LVMH Moët Hennessy Louis Vuitton on Thursday announced the completed $15.8 billion acquisition of Tiffany & Co. and an immediate shakeup of the American jeweler's executive and creative leadership.
Anthony Ledru, previously executive vice president of global commercial activities at Louis Vuitton and once a senior vice president of North America at Tiffany, has replaced Alessandro Bogliolo as CEO; Bogliolo will leave the company Jan. 22, according to a company press release.
Alexandre Arnault, (son of LVMH chief Bernard Arnault), has left his post as CEO of LVMH-owned luggage brand Rimowa to lead Tiffany's product and communications. Louis Vuitton Chairman and CEO Michael Burke will chair Tiffany's board. Also leaving Tiffany are Chief Artistic Director Reed Krakoff and Chief Brand Officer Daniella Vitale.
There were several weeks in 2020 when LVMH worked hard to get out of this proposal, but in the new year the French luxury house has wasted no time in making its ownership clear.
Throughout much of last year the two companies skirmished in and out of court. LVMH lobbed harsh words via press release, claiming the French government's support in nixing the deal (something the French government itself denied) and accusing the iconic U.S. jeweler of mismanaging its business during the pandemic. Tiffany revenue in the first half of the year fell 37% while sales at LVMH's watch and jewelry business fell 38% in a comparable period.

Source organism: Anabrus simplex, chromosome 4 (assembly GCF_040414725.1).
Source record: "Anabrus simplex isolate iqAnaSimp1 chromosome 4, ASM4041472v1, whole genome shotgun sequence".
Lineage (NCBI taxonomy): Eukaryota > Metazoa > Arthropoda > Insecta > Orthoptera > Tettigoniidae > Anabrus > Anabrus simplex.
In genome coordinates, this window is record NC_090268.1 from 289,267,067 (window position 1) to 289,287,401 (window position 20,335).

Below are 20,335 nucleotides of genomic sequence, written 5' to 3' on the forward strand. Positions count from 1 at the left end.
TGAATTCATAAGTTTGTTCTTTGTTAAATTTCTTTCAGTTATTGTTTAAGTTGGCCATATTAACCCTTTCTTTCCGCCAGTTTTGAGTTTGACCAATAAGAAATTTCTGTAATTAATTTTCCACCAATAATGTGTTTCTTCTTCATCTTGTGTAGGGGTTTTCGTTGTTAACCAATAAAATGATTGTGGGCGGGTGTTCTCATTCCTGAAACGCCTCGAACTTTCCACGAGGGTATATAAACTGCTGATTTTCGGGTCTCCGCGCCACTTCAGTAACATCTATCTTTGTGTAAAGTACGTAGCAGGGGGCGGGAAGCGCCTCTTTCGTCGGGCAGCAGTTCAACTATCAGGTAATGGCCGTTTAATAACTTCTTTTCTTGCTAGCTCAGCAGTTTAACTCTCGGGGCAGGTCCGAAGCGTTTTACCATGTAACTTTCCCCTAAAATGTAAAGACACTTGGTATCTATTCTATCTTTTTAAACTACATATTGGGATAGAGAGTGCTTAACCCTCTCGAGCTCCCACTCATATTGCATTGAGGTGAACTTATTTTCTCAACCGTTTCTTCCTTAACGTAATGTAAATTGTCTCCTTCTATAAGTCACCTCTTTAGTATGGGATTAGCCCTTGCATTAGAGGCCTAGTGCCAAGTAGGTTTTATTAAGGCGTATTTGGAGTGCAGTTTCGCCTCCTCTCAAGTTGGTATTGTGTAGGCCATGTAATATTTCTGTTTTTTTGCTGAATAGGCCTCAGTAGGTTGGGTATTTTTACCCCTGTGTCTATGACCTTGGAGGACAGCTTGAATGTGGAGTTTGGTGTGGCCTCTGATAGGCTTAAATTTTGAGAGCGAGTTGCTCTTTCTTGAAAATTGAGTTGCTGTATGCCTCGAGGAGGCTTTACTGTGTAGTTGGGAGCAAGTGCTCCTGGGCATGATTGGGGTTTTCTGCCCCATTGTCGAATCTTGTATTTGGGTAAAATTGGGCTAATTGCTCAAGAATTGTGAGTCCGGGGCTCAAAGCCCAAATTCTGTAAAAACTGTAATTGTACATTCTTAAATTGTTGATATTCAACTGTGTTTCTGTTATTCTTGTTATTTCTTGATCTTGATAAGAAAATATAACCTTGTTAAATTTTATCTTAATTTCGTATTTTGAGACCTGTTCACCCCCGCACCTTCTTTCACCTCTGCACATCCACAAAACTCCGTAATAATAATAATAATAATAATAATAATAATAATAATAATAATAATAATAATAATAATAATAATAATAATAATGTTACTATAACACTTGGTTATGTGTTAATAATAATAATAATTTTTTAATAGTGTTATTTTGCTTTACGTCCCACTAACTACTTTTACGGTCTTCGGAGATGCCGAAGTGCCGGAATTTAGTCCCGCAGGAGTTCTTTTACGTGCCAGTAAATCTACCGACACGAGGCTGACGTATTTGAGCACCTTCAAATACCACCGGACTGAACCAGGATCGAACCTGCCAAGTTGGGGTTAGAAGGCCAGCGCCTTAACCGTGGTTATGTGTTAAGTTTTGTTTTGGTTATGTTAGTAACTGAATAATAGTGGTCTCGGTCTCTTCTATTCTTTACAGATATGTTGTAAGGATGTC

Things settled down by the end of October, when Tiffany shaved $400 million off the acquisition price. Fortunately LVMH had continued its work to get a series of necessary global approvals. In a statement Thursday, Ledru expressed "deep confidence in LVMH's commitment to protect the brand, drive its growth strategy and apply the highest standards of retail excellence to Tiffany."
The conglomerate has a lot to work with. Earlier this week, Tiffany said it saw record net sales worldwide for the holiday period. From Nov. 1 through Dec. 31, net sales rose about 2% and comps rose 4% year over year. In the Americas, net sales dropped 5% and comps fell 4%. The company during the season attracted not just upper income shoppers less affected by the pandemic's economic fallout but also middle-income consumers willing to splurge on items perceived to have long-lasting value, according to research from GlobalData Managing Director Neil Saunders.
"[G]iven the absence of the important tourist trade in big cities this was a very good outcome that underlines the strength of domestic demand," Saunders said in emailed comments. "Overall, the numbers are justification that Tiffany's underlying strategy is working well and show that LVMH is not inheriting a poorly performing brand, but rather one that is on a solid trajectory."
Bernard Arnault in a statement called Tiffany "a brand that is synonymous with love and whose Blue Box is revered around the world" and expressed optimism "about Tiffany's ability to accelerate its growth, innovate and remain at the forefront of our discerning customers' most cherished life achievements and memories."